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Confronting Apocalyptic Terrorism: Lessons from France and Japan

RadicalisationRegionsTerms and DefinitionsWorld

Studies in Conflict & TerrorismJournal abstract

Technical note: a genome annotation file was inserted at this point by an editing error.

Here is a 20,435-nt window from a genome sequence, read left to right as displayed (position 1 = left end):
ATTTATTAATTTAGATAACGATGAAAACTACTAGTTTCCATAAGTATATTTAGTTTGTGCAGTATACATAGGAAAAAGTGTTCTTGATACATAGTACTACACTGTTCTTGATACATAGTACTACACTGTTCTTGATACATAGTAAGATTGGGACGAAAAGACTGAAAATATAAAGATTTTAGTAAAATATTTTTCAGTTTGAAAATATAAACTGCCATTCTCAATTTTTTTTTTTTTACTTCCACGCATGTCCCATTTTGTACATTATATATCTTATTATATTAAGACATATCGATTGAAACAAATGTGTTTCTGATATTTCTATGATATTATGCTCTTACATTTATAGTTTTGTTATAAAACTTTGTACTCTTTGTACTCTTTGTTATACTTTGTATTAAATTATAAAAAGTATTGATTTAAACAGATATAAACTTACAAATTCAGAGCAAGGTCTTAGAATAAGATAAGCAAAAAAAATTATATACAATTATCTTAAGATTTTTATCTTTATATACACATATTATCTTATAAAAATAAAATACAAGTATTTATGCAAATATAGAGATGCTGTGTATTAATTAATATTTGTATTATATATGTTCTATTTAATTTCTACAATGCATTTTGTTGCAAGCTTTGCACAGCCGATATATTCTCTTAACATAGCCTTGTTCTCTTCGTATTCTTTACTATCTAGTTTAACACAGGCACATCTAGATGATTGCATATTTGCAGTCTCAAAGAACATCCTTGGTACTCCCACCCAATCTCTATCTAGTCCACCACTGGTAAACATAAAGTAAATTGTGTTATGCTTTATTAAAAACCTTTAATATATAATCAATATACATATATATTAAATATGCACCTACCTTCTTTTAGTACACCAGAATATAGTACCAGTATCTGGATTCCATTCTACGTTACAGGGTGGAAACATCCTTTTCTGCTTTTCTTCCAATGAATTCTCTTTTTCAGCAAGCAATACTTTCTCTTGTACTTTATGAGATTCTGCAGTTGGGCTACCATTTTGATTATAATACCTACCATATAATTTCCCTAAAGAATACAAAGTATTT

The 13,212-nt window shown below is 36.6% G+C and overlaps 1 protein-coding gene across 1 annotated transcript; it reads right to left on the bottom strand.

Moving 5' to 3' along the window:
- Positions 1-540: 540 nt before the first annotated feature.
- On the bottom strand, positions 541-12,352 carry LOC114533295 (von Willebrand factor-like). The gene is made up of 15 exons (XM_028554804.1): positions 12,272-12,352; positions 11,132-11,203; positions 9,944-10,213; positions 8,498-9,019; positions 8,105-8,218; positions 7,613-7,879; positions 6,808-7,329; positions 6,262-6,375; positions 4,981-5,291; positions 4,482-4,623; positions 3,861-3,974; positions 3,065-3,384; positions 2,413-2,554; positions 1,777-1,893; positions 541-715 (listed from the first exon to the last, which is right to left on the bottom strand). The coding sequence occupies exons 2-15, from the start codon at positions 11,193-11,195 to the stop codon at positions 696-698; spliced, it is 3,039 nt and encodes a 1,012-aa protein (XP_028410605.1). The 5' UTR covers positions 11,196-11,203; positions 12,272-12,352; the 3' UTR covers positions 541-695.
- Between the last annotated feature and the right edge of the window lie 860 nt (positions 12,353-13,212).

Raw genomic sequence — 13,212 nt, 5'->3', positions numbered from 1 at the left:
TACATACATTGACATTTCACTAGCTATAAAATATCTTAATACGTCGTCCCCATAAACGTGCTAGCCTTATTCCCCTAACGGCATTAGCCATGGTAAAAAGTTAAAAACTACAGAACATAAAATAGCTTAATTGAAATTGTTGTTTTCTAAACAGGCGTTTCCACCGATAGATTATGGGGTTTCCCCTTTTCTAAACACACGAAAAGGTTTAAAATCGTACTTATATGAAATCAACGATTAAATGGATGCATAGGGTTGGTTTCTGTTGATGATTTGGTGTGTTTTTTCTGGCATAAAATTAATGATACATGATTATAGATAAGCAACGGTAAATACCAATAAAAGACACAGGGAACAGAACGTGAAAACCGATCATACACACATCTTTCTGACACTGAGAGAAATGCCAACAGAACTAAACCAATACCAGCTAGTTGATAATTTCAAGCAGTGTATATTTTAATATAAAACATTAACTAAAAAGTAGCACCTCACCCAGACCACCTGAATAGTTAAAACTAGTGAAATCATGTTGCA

Terrorists who believe they have a role to play in bringing about the apocalypse pose a serious threat to countries around the world. In their quest to eradicate this especially pernicious form of terrorism, states, including liberal democratic ones, confront the understandable temptation to eliminate such groups through brute force: repression of apocalyptic groups and their constituencies at home and overwhelming military force abroad. Using a comparative case study of France and Japan, this article argues that such policies actually serve to perpetuate the very conditions that generate further terrorism rooted in apocalyptic beliefs. France’s policies of repression of Islam at home and militarism abroad have had the unintended consequence of encouraging attacks by those affiliated with the apocalyptic group the Islamic State of Iraq and Syria. Conversely, the case of Japan shows that successfully combating apocalyptic terrorism requires far more understated measures, including respecting religious rights at home and caution in using force abroad.

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